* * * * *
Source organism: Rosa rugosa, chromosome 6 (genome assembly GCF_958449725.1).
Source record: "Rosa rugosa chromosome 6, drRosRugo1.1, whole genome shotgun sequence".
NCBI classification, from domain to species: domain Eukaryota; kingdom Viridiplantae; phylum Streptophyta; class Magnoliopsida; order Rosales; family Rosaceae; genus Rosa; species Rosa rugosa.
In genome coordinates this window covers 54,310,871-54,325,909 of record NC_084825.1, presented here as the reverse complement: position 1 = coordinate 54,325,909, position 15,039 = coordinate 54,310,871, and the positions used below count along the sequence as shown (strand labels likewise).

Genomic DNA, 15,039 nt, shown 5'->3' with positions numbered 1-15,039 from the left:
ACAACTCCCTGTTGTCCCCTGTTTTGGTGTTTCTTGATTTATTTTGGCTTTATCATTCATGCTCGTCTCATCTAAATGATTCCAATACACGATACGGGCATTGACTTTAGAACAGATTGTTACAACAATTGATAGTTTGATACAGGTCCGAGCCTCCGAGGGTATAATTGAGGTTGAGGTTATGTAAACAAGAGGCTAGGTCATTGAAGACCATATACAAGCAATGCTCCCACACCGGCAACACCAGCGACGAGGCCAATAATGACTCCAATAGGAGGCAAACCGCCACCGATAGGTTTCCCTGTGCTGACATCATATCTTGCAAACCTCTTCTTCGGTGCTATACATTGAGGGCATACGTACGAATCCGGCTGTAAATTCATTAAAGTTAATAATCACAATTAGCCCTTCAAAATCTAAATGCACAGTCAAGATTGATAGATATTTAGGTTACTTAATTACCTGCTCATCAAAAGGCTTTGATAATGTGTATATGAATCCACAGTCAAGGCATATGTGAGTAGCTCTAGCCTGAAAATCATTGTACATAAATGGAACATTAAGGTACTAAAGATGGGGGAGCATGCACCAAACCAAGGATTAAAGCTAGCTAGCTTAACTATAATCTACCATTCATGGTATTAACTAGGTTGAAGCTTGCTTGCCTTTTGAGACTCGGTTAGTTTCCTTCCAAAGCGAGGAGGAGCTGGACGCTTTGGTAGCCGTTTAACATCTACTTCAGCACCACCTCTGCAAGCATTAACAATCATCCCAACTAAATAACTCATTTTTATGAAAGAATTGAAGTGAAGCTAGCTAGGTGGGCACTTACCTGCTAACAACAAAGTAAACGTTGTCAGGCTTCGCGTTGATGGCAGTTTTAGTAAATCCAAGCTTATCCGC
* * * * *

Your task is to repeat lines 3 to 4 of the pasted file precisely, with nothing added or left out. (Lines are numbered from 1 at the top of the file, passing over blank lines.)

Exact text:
NCBI classification, from domain to species: domain Eukaryota; kingdom Viridiplantae; phylum Streptophyta; class Magnoliopsida; order Rosales; family Rosaceae; genus Rosa; species Rosa rugosa.
In genome coordinates this window covers 54,310,871-54,325,909 of record NC_084825.1, presented here as the reverse complement: position 1 = coordinate 54,325,909, position 15,039 = coordinate 54,310,871, and the positions used below count along the sequence as shown (strand labels likewise).